SalemNews.com, Salem, MA

Opinion

January 16, 2014

Column: New year brings new concerns regarding medical, synthetic marijuana

The implementation of Massachusetts’ new medical marijuana law has and will continue to increase the public conversation about the efficacy of this decision and how it will play out in our local communities.

It’s an important conversation, but equally important — especially for parents, schools and youth workers — are the proven risks and all-too-easy availability of synthetic marijuana.

Synthetic marijuana is a designer drug in which herbs, incense or other leafy materials are sprayed with liquid chemicals to mimic the effect of tetrahydrocannabinol (THC), the psychoactive ingredient in the naturally grown marijuana plant (cannabis sativa). Some users are drawn to purchasing and using these synthetic products because they report a similar high to that of actual marijuana. However, while the nicknames “Spice” and “K2” may seem innocent, some of these synthesized compounds are 100 times more potent than the average THC found in marijuana. “K2” and “Spice” are the two most popular brands of synthetic marijuana, which are often available at local smoke shops and easily obtainable on the Internet.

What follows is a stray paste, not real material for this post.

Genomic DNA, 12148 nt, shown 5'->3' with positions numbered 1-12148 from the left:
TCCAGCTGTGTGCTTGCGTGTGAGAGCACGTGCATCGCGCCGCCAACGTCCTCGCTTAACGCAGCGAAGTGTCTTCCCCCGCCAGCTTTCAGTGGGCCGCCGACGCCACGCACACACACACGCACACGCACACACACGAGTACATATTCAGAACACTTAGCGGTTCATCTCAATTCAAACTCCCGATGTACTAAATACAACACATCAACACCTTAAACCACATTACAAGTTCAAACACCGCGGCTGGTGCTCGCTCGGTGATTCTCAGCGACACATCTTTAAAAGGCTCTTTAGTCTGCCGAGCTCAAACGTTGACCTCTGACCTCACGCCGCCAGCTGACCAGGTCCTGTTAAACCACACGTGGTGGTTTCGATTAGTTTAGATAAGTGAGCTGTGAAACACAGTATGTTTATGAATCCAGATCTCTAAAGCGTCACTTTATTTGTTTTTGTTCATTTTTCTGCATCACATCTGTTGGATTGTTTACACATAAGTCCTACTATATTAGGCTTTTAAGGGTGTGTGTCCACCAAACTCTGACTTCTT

Although the DEA instituted some restrictions in 2012, the companies which manufacture and market these drugs stay one step ahead of the authorities via three strategies:

First, they name and market their products as “herbs,” “potpourri,” “incense” or “garden fertilizer.” Second, the manufacturers tweak these drugs’ chemical compounds just enough so that the products stay off the list of legally banned substances. And third, the chemicals found in these synthetics rarely or never show up in drug tests, which normally detect tetrahydrocannabinol or THC, the active ingredient in marijuana.

Spice abusers who have been taken to poison control centers report symptoms that include rapid heart rate, vomiting, agitation, confusion and hallucinations. Spice can also raise blood pressure and cause reduced blood supply to the heart (myocardial ischemia), and in a few cases it has been associated with heart attacks, psychosis and liver damage. Regular users may experience withdrawal and addiction symptoms.

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